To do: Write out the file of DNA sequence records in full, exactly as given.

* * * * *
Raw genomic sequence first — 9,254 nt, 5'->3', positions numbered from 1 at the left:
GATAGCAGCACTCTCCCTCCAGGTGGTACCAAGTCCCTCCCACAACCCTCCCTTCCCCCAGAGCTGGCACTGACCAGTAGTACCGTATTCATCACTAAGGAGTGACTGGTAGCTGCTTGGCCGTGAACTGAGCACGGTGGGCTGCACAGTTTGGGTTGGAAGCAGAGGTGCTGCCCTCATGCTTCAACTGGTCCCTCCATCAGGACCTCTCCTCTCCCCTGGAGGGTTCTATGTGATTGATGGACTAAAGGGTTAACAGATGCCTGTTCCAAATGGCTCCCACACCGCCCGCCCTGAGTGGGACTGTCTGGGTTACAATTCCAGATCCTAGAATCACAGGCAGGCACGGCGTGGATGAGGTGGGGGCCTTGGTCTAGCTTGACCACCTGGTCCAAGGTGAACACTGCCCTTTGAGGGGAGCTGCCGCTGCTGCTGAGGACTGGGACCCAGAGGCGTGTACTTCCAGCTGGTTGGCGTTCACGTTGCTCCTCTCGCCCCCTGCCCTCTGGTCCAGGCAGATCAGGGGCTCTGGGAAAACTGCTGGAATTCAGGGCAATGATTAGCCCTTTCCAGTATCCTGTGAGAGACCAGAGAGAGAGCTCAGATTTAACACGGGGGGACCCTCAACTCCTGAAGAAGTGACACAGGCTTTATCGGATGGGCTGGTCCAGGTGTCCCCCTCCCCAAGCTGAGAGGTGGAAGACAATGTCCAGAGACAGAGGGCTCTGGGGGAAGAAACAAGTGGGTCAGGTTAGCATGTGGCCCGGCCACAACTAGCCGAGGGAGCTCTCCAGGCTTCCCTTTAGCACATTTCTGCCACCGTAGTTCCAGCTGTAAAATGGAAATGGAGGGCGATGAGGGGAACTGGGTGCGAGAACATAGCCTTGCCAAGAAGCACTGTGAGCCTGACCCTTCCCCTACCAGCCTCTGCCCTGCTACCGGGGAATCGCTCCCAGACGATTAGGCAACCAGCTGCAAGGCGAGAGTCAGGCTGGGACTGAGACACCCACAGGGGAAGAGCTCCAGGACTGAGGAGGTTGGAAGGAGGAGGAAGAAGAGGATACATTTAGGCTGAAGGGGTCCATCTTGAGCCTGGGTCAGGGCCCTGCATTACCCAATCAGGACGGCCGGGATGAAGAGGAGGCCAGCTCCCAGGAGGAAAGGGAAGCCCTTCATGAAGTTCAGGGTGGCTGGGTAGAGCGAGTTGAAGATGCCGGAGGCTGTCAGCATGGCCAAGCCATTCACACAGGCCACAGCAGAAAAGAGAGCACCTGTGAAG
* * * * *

Raw genomic sequence first — 9,254 nt, 5'->3', positions numbered from 1 at the left:
GATAGCAGCACTCTCCCTCCAGGTGGTACCAAGTCCCTCCCACAACCCTCCCTTCCCCCAGAGCTGGCACTGACCAGTAGTACCGTATTCATCACTAAGGAGTGACTGGTAGCTGCTTGGCCGTGAACTGAGCACGGTGGGCTGCACAGTTTGGGTTGGAAGCAGAGGTGCTGCCCTCATGCTTCAACTGGTCCCTCCATCAGGACCTCTCCTCTCCCCTGGAGGGTTCTATGTGATTGATGGACTAAAGGGTTAACAGATGCCTGTTCCAAATGGCTCCCACACCGCCCGCCCTGAGTGGGACTGTCTGGGTTACAATTCCAGATCCTAGAATCACAGGCAGGCACGGCGTGGATGAGGTGGGGGCCTTGGTCTAGCTTGACCACCTGGTCCAAGGTGAACACTGCCCTTTGAGGGGAGCTGCCGCTGCTGCTGAGGACTGGGACCCAGAGGCGTGTACTTCCAGCTGGTTGGCGTTCACGTTGCTCCTCTCGCCCCCTGCCCTCTGGTCCAGGCAGATCAGGGGCTCTGGGAAAACTGCTGGAATTCAGGGCAATGATTAGCCCTTTCCAGTATCCTGTGAGAGACCAGAGAGAGAGCTCAGATTTAACACGGGGGGACCCTCAACTCCTGAAGAAGTGACACAGGCTTTATCGGATGGGCTGGTCCAGGTGTCCCCCTCCCCAAGCTGAGAGGTGGAAGACAATGTCCAGAGACAGAGGGCTCTGGGGGAAGAAACAAGTGGGTCAGGTTAGCATGTGGCCCGGCCACAACTAGCCGAGGGAGCTCTCCAGGCTTCCCTTTAGCACATTTCTGCCACCGTAGTTCCAGCTGTAAAATGGAAATGGAGGGCGATGAGGGGAACTGGGTGCGAGAACATAGCCTTGCCAAGAAGCACTGTGAGCCTGACCCTTCCCCTACCAGCCTCTGCCCTGCTACCGGGGAATCGCTCCCAGACGATTAGGCAACCAGCTGCAAGGCGAGAGTCAGGCTGGGACTGAGACACCCACAGGGGAAGAGCTCCAGGACTGAGGAGGTTGGAAGGAGGAGGAAGAAGAGGATACATTTAGGCTGAAGGGGTCCATCTTGAGCCTGGGTCAGGGCCCTGCATTACCCAATCAGGACGGCCGGGATGAAGAGGAGGCCAGCTCCCAGGAGGAAAGGGAAGCCCTTCATGAAGTTCAGGGTGGCTGGGTAGAGCGAGTTGAAGATGCCGGAGGCTGTCAGCATGGCCAAGCCATTCACACAGGCCACAGCAGAAAAGAGAGCACCTGTGAAG